Date of Award


Degree Name

PhD Leadership Studies

Dissertation Committee

Robert Donmoyer, PhD, Chairperson Lea A. Hubbard, PhD William O. Lowrey, PhD


Non-governmental Organizations (NGOs) have increasingly been recognized as influential players in world politics and international development. Despite limited financial resources and having to rely on volunteers who often lack formal training, NGOs’ advocacy work has often been highly effective. Since the beginning of the 1990s, it has resulted in both the formulation of new policies and the cancellation or modification of existing ones.

Advocacy work by NGOs is especially important in countries like Pakistan because deep-rooted injustices and discrimination are unlikely to change without pressure from NGOs. This study investigated the strategies used by five NGO leaders for effective advocacy work in the Pakistani context. The study specifically examined (a) how NGO leaders attempted to influence the external environment and the impact of their attempts, (b) leaders’ efforts internally to create effective advocacy organizations, and (c) strategies NGO leaders used to nurture their personal capacity for effective leadership both within their own organizations and in the external advocacy arena.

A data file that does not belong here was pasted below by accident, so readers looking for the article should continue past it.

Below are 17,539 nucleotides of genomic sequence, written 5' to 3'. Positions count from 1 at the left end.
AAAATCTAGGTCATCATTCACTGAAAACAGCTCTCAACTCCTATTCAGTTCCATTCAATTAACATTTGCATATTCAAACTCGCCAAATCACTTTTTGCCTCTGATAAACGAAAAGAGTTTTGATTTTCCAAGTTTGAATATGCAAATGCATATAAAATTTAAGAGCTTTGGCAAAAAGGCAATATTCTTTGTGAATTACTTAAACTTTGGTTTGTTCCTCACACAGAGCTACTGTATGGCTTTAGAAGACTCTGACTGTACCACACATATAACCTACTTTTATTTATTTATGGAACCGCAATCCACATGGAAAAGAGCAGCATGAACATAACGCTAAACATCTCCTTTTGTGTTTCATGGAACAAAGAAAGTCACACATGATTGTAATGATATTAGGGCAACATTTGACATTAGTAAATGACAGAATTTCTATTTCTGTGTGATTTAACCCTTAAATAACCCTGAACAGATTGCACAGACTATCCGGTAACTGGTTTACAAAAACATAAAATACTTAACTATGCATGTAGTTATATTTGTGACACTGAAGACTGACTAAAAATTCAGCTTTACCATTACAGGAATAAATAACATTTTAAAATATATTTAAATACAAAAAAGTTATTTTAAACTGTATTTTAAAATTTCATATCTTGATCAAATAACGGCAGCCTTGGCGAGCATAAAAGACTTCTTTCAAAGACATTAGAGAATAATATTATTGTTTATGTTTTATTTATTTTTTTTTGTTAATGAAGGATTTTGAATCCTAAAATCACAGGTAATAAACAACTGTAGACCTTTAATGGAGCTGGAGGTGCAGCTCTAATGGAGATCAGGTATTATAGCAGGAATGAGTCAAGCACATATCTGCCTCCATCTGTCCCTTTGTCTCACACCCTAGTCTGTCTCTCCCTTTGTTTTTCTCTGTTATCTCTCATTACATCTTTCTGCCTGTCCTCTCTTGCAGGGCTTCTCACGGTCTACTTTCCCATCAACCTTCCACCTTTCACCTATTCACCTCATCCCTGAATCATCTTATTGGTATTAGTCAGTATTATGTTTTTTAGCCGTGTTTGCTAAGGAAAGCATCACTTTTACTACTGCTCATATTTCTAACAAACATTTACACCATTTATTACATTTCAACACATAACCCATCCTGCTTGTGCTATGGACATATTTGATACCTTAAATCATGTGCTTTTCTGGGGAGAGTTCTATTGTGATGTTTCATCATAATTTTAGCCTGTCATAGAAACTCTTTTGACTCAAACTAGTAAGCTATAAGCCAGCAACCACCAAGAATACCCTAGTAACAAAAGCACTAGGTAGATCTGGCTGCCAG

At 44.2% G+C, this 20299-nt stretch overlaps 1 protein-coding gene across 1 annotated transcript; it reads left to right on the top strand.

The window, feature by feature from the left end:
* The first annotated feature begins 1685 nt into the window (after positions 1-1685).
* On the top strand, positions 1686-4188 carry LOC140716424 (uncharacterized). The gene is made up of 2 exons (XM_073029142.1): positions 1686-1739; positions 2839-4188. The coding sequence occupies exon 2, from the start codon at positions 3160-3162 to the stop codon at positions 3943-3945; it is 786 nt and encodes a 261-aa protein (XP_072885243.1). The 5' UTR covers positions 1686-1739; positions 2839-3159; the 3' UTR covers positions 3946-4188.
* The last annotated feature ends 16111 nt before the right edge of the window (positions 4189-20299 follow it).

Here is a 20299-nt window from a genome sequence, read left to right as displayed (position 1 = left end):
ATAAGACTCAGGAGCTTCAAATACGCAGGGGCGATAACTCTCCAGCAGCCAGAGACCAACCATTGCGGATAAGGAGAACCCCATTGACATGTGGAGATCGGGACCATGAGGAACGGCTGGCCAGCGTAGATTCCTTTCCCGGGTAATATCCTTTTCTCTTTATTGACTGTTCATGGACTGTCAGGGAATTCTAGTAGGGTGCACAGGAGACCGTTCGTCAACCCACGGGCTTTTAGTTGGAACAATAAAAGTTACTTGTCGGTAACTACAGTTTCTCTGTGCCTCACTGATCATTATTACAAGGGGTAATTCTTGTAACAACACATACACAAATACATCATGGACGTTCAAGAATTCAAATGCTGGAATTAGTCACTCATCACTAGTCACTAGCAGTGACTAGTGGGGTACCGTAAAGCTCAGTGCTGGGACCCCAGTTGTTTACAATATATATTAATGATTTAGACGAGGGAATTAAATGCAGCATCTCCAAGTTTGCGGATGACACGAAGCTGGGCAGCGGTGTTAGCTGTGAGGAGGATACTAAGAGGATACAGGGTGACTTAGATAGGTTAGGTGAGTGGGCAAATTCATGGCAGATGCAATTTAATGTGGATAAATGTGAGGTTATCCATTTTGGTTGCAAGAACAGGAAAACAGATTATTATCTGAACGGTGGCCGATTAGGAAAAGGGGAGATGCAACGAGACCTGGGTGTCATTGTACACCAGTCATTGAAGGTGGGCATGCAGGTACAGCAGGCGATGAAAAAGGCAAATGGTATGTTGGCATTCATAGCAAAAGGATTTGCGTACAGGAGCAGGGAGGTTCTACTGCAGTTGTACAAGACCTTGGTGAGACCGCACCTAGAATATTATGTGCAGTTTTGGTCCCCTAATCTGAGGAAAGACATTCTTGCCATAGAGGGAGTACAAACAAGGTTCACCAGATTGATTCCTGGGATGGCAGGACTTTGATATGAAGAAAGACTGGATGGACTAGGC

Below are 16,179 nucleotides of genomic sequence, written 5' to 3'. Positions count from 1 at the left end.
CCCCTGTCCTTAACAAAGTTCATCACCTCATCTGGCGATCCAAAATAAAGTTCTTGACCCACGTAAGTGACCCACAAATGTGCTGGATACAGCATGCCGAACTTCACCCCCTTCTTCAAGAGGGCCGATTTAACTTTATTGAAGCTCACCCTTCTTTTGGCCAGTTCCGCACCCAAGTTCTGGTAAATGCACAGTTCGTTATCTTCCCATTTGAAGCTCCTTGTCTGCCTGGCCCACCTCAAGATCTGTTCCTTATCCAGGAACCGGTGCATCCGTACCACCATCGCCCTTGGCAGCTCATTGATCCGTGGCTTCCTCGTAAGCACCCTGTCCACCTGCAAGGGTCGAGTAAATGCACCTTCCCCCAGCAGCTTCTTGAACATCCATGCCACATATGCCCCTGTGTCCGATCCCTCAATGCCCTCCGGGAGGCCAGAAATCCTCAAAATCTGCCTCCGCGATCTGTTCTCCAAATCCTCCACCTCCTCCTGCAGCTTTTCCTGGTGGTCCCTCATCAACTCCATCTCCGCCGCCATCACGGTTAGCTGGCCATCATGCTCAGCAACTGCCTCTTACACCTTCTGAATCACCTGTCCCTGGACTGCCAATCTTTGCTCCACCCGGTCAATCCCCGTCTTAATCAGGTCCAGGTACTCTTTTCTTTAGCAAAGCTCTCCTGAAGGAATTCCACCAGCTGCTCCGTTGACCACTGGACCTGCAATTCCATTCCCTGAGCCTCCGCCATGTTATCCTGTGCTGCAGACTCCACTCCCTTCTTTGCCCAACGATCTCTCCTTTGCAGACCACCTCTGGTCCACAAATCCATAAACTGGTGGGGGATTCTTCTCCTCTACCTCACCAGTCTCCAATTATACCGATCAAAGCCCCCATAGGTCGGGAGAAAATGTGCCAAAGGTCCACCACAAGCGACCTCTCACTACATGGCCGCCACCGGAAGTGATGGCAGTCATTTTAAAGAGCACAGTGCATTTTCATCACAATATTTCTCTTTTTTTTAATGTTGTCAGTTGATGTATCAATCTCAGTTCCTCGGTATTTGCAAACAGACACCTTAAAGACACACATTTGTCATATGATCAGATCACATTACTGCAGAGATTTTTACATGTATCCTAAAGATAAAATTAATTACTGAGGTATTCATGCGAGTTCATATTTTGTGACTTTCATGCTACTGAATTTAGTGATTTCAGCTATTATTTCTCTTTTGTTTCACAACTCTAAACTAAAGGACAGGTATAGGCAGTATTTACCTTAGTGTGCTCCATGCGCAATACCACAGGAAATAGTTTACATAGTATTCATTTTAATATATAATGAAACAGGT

This exploratory qualitative study focused on five Pakistani NGO leaders. A combination of convenience, maximum variation and snowball sampling was employed to identify the five leaders. Using qualitative methodologies, this study relied upon document analysis and two extended interviews with each research participant. The findings of this study are presented in two forms: (a) a narrative for each of the NGO leaders developed from the transcribed data through a process Polkinghorne calls narrative analysis and (b) a cross-case analysis that employed what Polkinghorne characterizes as an analysis of narrative approach. The analysis of narrative was built around five categories derived inductively from the data about the advocacy process in Pakistan and its impact on both the society and individuals.

The study documented, among other things, how the leaders determined their effectiveness and the various strategies they employed to manage their own lives so their advocacy work can be effectively sustained in a challenging environment. The results further demonstrated the importance of leaders nurturing NGO staff members and demonstrated how the five leaders approached this task. Finally, implications for practice, policy and future research were discussed.

Document Type

Dissertation: Open Access


Leadership Studies